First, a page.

2. All cars will manufactured in the next year will get no less than 40mpg.

    3. No more corporate jets, no more company paid vacations, no more "gifts" to potential investors. Sell off the private fleet of planes and cars.

    4. No officer will get a golden parachute ever.

    5. Prices of hybrid cars will get cut in half.

    November 21, 2008 04:30 pm at 4:30 pm |
  11. Mike Fischer

    While Congress is rightfully at the throats of the Big 3, why are they not after the real financial culprits contributing to the economic turmoil and mess by asking these gluttonous institutions why they are not dropping interest rates on credit card debt of the folks losing their jobs, homes, and well-being? Not saying we Americans did not ourselves contribute to our over-spending, but when interest rates are in the tank, with little more room to maneuver, why are credit card companies not ticking down the rates on credit cards to more manageable levels? 22% versus the!, what a profit margin, and the consumer is just subsidizing the losses in a convoluted fashion, while the financial institutions and credit card companies get fat on their investments and paybacks, yet not lending the free money they got from the government. Sure like to know why those questions are off limits to be begged and asked. Now the institutions will end up with sub-prime credit card debt, a license for more free government money, it is a spiral down no one seems willing to look at through the rose colored crystal ball. I just want to know why the powers that be do not go after them, at least until things tick more positively on solid ground.

    November 21, 2008 04:30 pm at 4:30 pm |
  12. thomas

    Reid and Pelosi have drafted reasonable safeguards to protect an investment in the auto manufacturers. What are the penalties if they fail to comply with the terms once they receive the money though? With this market, it is difficult to see much recovery in the near future. Maybe they need to try some innovative marketing strategies – like leasing autos on a month to month basis.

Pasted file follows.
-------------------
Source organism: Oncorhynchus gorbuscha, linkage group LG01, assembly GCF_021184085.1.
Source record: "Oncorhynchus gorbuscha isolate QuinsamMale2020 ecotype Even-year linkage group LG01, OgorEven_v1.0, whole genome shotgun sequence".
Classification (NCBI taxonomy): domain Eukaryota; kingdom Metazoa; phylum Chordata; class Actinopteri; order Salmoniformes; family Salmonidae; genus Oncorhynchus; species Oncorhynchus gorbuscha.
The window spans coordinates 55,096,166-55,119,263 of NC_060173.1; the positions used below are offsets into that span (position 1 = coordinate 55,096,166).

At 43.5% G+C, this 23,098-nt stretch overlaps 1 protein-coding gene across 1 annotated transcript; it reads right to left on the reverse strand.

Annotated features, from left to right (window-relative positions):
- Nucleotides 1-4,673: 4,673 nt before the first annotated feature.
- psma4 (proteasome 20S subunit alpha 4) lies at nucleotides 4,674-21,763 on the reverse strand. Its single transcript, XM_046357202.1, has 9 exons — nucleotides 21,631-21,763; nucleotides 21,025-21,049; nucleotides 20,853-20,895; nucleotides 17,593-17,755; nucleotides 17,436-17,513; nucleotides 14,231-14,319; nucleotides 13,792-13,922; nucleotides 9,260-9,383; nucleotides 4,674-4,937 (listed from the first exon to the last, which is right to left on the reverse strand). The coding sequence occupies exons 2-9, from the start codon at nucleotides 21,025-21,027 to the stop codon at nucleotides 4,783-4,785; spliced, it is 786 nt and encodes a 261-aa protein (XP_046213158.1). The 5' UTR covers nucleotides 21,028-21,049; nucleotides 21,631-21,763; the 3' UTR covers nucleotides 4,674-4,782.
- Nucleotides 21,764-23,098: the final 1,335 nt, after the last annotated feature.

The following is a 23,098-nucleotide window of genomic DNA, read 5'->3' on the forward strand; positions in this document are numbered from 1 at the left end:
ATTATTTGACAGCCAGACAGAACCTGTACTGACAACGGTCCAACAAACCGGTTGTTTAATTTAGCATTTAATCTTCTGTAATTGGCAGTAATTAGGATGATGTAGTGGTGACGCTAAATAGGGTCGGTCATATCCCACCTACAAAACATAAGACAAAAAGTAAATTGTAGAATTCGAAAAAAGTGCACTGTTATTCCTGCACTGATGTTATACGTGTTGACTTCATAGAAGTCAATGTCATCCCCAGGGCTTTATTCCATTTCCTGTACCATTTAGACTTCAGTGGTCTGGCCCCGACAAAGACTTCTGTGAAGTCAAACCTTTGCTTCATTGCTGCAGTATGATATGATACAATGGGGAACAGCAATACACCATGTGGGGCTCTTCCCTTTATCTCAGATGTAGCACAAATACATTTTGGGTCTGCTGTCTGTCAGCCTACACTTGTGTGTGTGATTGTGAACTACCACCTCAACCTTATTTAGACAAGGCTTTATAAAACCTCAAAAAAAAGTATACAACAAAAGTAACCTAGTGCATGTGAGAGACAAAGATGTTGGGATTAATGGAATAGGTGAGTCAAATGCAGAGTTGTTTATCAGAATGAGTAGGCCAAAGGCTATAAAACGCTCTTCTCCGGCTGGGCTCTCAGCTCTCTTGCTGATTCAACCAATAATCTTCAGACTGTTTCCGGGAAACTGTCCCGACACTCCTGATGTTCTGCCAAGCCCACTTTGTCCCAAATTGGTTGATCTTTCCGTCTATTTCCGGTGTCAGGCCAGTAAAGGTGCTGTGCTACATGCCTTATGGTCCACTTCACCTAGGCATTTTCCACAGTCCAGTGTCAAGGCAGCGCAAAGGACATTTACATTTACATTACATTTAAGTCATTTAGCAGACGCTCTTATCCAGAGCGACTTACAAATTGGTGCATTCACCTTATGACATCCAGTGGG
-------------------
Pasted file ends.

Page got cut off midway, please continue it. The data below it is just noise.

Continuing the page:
November 21, 2008 04:31 pm at 4:31 pm |
  13. Joe Regis

    An attemt has to be made to save the industry a jewell of America ingenuity. However, if they blew it, mecanism has to be put in place to recoup the bail out fund all of it. This can be done by special prerogative over any other creditors.

    November 21, 2008 04:31 pm at 4:31 pm |
  14. Jill

    I agree with a previous posting. Where in this is a demand for union caps? Talk about protecting your own constituancy.

    November 21, 2008 04:31 pm at 4:31 pm |
  15. Barbara

    I am especially happy to see that Pelosi and Reid have included the demand that executives not receive dividends, excessive compensation (including bonuss) and golden parachutes. The 3 stooges that went to Washington to beg for our taxpayer dollars were not even smart enough to us descretion by flying on private jets.

    It has been such an insult to all of us who are working hard and still struggling to make ends meet. No one is bailing us out so how dare they flaunt their riches in the face of the people who have to continue to sacrifice so they can feed their families.

    I think that 25B should be given the the employees of GM, Ford and Chrysler and other unemployed or soon to be unemployeed citizens for job retraining and unemployment benefits to help them get back on their feet. Let the big 3 executives and the union leaders (unions are not what they used to be either (its all about the money) see what it means to miss a meal or have trouble making their mortgage payments.